Wild sunflowers provide resilient diversity
Today, sunflowers are grown in more than 70 countries. The value of the global sunflower crop is estimated to be over $20 billion. But the world’s fifth largest oilseed crop is facing a genetic challenge.
Today, sunflowers are grown in more than 70 countries. The value of the global sunflower crop is estimated to be over $20 billion. But the world’s fifth largest oilseed crop is facing a genetic challenge. As sunflowers were domesticated, breeders selected traits such as higher yield and uniform height. Over time, other desirable traits, like resistance to specific pests, were lost. Annually, diseases, weeds, and insects are estimated to cause more than $1.3 billion in losses for sunflower growers.
One way plant breeders can reduce the vulnerability of crops is to breed them with wild relatives. The U.S. Department of Agriculture maintains the world’s largest collection of sunflower wild relatives. A recent study outlines the importance of better annotating the wealth of genetic information in this enormous collection. “Think of crop wild relatives as the ‘ancestry’ of the crop,” says Gerald Seiler, a USDA researcher and lead author of the study. “It’s like family genealogy, but for plants we have the ability to preserve the ‘ancestors’ in collections for current and future use.”
These wild relatives are vital resources for plant breeders. In the wild, species coevolve with native diseases and insects. They adapt to face different environmental stresses, such as drought. Wild plants retain the genes needed to resist pests and survive in different environments. “Crop wild relatives are an integral part of the sunflower industry,” says Seiler. “They provide traits from wild ancestors. These traits can sustain the crop’s productivity, which is constantly being challenged by pests and the environment.”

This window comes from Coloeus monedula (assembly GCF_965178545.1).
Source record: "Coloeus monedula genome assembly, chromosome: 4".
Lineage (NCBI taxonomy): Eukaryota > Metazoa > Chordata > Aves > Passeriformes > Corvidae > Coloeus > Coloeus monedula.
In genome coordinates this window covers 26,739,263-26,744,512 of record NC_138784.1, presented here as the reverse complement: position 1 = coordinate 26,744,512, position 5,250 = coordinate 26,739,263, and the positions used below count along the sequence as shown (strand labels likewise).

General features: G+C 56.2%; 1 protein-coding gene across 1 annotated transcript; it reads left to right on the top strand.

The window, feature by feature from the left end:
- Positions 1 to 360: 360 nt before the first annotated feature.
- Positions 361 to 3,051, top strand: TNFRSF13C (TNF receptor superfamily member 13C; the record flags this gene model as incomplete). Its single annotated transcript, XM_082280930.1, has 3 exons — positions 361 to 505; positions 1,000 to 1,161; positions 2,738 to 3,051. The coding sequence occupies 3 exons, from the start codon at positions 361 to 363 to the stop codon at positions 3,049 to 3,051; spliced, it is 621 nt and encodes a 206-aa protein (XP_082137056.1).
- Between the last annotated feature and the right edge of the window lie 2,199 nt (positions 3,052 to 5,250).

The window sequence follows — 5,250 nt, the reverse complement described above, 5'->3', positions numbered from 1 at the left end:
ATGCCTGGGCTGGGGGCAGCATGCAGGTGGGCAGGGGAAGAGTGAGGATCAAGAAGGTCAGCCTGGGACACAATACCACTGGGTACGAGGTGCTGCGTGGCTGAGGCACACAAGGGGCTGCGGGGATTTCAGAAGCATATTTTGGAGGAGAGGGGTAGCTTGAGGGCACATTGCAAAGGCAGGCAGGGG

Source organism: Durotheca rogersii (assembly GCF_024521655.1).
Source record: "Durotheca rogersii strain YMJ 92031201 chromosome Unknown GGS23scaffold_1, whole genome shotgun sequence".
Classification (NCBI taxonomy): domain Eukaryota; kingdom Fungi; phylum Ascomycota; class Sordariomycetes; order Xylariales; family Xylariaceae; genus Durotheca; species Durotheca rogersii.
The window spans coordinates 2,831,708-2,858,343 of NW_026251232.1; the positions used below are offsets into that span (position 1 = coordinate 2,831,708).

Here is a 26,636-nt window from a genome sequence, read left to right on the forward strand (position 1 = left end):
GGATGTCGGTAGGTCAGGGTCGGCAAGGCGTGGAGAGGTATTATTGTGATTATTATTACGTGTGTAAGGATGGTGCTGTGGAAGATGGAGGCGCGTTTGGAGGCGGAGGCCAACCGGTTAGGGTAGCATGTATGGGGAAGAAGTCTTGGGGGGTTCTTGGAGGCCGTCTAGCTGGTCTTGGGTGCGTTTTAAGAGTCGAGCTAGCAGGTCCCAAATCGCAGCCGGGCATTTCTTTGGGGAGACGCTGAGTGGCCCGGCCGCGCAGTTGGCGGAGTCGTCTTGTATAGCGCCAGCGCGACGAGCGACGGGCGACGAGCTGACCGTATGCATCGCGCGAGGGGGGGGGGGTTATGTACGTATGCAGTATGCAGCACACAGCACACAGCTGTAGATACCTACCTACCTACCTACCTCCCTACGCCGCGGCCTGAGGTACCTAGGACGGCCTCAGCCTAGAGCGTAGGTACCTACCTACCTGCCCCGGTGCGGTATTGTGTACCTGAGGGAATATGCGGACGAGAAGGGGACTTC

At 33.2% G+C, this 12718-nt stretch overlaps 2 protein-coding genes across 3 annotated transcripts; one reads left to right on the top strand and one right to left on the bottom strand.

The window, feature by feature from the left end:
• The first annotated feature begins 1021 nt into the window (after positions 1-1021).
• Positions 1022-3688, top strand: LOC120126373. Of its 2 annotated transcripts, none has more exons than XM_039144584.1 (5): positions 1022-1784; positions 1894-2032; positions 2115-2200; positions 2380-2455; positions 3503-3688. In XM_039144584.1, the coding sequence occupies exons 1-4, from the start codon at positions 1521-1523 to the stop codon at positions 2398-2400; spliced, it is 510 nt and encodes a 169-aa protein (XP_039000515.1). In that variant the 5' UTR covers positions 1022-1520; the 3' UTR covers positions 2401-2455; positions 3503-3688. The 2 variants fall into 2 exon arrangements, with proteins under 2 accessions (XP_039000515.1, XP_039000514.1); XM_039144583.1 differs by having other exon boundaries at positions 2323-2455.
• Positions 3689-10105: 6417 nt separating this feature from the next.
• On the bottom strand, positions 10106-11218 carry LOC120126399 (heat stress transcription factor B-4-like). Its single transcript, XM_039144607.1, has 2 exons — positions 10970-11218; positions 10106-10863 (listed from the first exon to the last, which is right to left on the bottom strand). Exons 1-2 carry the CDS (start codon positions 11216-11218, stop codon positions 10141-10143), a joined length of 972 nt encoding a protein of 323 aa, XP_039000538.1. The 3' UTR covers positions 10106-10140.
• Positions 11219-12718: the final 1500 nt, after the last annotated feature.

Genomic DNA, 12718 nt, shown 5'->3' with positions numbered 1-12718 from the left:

Researchers can breed varieties of crop sunflower with wild relatives. They can then select hybrid plants with desired traits, such as disease resistance. But as global populations expand and land use patterns change, several sunflower relatives may face extinction. That makes it crucial that researchers preserve them while they are still available.
But simply preserving the wild relatives is not enough. To make the best use of the collections, researchers need detailed information about their genetic diversity. “Having readily available information about multiple genetic traits in the collections is vital,” says Seiler. “It provides opportunities for researchers to be proactive, instead of reactive.” Researchers have actively used sunflower wild relatives in many ways.
They have developed cultivated varieties resistant to diseases such as powdery mildew and sunflower rust. Breeders can also create varieties of sunflower that can grow in adverse conditions. According to Seiler, new techniques in genetics and molecular biology make it vital to know more about the genetic diversity in wild relative collections.
“This genetic information and the new molecular tools can help tremendously,” he says. “We can become more efficient and precise in how we select for specific traits. We can also improve how we transfer genes into crop varieties.” Sunflower ranks fifth among crops important for global food security in the use of traits from wild relatives. Researchers estimate that the wild relatives contribute between $267 and $384 million annually towards the value of the global sunflower crop.
“Maintaining genetic diversity is the key to sustainable agriculture,” says Seiler. “That’s vital to feeding the ever-increasing world population.” Disease agents and pests are continuously evolving.. Researchers will need the help of wild relatives to develop new varieties of sunflower that can thrive in an ever-changing world. “Sunflower relatives in our collection are ready for whatever challenges sunflower production might face, now and in the future,” says Seiler.